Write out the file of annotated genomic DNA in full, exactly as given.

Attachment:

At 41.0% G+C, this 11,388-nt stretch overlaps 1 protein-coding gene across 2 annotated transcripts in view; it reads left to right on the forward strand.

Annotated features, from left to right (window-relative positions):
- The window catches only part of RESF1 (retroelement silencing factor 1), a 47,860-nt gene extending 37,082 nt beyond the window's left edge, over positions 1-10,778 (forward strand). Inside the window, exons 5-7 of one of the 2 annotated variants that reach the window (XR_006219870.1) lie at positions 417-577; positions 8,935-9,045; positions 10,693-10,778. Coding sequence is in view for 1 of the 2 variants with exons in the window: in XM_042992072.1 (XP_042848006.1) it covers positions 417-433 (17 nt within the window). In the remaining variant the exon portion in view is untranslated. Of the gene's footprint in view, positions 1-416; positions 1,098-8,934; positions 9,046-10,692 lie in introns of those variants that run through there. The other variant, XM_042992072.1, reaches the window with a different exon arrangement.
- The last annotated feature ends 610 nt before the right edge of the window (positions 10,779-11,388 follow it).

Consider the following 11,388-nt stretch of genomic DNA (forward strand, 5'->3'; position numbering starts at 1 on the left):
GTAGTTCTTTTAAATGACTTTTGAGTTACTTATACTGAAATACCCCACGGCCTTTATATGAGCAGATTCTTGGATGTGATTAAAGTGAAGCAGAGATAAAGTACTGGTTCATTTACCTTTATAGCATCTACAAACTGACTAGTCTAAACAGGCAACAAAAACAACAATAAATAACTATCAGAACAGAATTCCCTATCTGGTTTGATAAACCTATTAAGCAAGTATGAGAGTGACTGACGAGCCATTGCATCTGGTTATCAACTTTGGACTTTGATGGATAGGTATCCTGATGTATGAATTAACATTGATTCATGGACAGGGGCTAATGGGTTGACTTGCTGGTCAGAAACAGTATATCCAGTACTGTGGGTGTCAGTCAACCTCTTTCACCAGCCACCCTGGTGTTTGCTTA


At 41.0% G+C, this 11,388-nt stretch overlaps 1 protein-coding gene across 2 annotated transcripts in view; it reads left to right on the forward strand.

Annotated features, from left to right (window-relative positions):
- The window catches only part of RESF1 (retroelement silencing factor 1), a 47,860-nt gene extending 37,082 nt beyond the window's left edge, over positions 1-10,778 (forward strand). Inside the window, exons 5-7 of one of the 2 annotated variants that reach the window (XR_006219870.1) lie at positions 417-577; positions 8,935-9,045; positions 10,693-10,778. Coding sequence is in view for 1 of the 2 variants with exons in the window: in XM_042992072.1 (XP_042848006.1) it covers positions 417-433 (17 nt within the window). In the remaining variant the exon portion in view is untranslated. Of the gene's footprint in view, positions 1-416; positions 1,098-8,934; positions 9,046-10,692 lie in introns of those variants that run through there. The other variant, XM_042992072.1, reaches the window with a different exon arrangement.
- The last annotated feature ends 610 nt before the right edge of the window (positions 10,779-11,388 follow it).

Consider the following 11,388-nt stretch of genomic DNA (forward strand, 5'->3'; position numbering starts at 1 on the left):
GTAGTTCTTTTAAATGACTTTTGAGTTACTTATACTGAAATACCCCACGGCCTTTATATGAGCAGATTCTTGGATGTGATTAAAGTGAAGCAGAGATAAAGTACTGGTTCATTTACCTTTATAGCATCTACAAACTGACTAGTCTAAACAGGCAACAAAAACAACAATAAATAACTATCAGAACAGAATTCCCTATCTGGTTTGATAAACCTATTAAGCAAGTATGAGAGTGACTGACGAGCCATTGCATCTGGTTATCAACTTTGGACTTTGATGGATAGGTATCCTGATGTATGAATTAACATTGATTCATGGACAGGGGCTAATGGGTTGACTTGCTGGTCAGAAACAGTATATCCAGTACTGTGGGTGTCAGTCAACCTCTTTCACCAGCCACCCTGGTGTTTGCTTA